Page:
While all are brilliant examples of timepieces that will look fetching with hiking attire, Montblanc’s watch division MD Davide Cerrato believes the Geosphere is set to be the brand’s next big icon. It’s not hard to see why. The Geosphere is Montblanc’s creative take on the world-time complication, first seen in the Villeret Tourbillon Cylindrique Geospheres Vasco da Gama in 2015 and simplified in last year’s 1858 Geosphere with a black dial. It uses two separate hemispheres that each makes a full rotation every 24 hours. The northern hemisphere turns anticlockwise, while the southern one turns clockwise, and both are ringed by a scale with 24 time zones. As it is inspired by the Seven Summits challenge, small red dots mark the locations of the seven mountains on the globes.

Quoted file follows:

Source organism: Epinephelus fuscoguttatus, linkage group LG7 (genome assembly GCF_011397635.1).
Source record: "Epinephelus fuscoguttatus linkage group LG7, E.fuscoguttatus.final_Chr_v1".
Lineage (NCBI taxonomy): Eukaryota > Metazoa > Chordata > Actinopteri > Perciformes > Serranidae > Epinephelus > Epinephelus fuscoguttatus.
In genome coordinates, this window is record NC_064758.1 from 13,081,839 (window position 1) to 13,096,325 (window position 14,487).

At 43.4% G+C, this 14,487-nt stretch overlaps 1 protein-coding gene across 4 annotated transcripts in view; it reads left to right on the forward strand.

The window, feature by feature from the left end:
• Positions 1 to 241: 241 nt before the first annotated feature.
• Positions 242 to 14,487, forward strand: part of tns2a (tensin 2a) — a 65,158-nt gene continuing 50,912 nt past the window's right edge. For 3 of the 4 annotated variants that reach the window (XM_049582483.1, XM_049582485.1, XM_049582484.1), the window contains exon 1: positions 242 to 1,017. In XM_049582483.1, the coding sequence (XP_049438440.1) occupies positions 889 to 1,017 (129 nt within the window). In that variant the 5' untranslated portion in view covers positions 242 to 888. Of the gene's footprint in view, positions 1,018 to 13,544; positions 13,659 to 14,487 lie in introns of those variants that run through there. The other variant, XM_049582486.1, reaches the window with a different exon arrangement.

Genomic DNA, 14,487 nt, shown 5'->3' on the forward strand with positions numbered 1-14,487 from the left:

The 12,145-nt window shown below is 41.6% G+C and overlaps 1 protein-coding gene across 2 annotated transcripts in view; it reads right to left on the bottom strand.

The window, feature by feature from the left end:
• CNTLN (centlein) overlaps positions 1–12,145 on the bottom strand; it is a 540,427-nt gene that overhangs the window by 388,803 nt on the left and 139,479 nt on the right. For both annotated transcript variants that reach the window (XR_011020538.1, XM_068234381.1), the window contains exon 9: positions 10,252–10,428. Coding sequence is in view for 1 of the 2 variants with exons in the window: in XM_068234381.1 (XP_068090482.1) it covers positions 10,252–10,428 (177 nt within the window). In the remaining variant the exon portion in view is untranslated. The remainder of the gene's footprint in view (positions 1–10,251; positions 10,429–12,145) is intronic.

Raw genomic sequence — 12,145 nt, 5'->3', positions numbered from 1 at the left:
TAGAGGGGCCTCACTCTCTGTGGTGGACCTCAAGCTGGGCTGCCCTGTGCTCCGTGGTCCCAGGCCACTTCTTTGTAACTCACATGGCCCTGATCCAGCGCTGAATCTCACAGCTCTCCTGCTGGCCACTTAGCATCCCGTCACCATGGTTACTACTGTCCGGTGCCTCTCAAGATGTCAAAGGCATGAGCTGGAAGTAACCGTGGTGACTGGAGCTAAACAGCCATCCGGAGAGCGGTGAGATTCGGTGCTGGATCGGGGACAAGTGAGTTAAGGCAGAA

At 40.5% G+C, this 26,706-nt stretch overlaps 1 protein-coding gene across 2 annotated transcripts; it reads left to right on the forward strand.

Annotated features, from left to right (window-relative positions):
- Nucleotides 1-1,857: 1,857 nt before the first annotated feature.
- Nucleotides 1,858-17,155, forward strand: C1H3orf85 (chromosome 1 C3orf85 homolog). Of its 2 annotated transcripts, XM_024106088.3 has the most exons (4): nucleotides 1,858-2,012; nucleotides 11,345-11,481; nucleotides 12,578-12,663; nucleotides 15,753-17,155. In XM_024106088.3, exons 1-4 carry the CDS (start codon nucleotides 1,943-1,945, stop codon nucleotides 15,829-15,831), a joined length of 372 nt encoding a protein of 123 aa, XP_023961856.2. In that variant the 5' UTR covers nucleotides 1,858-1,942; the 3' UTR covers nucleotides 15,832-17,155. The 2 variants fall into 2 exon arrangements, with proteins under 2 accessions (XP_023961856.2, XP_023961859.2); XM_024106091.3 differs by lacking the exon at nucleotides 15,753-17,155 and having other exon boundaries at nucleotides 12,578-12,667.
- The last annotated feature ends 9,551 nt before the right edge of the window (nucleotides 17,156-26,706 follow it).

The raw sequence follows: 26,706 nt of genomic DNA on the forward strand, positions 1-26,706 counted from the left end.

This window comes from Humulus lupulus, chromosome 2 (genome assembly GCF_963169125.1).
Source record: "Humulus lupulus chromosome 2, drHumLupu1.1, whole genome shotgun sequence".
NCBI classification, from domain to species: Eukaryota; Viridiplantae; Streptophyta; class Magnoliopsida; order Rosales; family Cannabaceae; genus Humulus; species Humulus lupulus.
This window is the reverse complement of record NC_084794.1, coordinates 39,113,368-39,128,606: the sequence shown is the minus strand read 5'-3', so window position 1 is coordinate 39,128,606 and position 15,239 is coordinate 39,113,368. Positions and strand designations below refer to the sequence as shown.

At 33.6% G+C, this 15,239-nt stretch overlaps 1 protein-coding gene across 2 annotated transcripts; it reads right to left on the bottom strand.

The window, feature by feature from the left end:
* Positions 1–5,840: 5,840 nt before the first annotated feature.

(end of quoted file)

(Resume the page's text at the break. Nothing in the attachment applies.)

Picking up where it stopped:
The green-dialled models are limited to 1,858 pieces each, while 100 pieces of the 1858 Split Second Chronograph are available.
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Great design doesn’t need to come at exorbitant prices. Maurice Lacroix has been proving that by sweeping Red Dot Design Awards with its (relatively) affordable watches for years. This year’s prize winner is the Aikon Automatic Skeleton Manufacture, an unquestionably stylish 45mm open-worked ticker in a black PVD-coated case, with the Aikon collection’s signature six-arm bezel in alternating brushed and polished surfaces. It’s the first Aikon to win an award, and given the pleasing architecture of the skeletonisation, we say it’s well-deserved. The watch was first unveiled last year and only 250 pieces were made.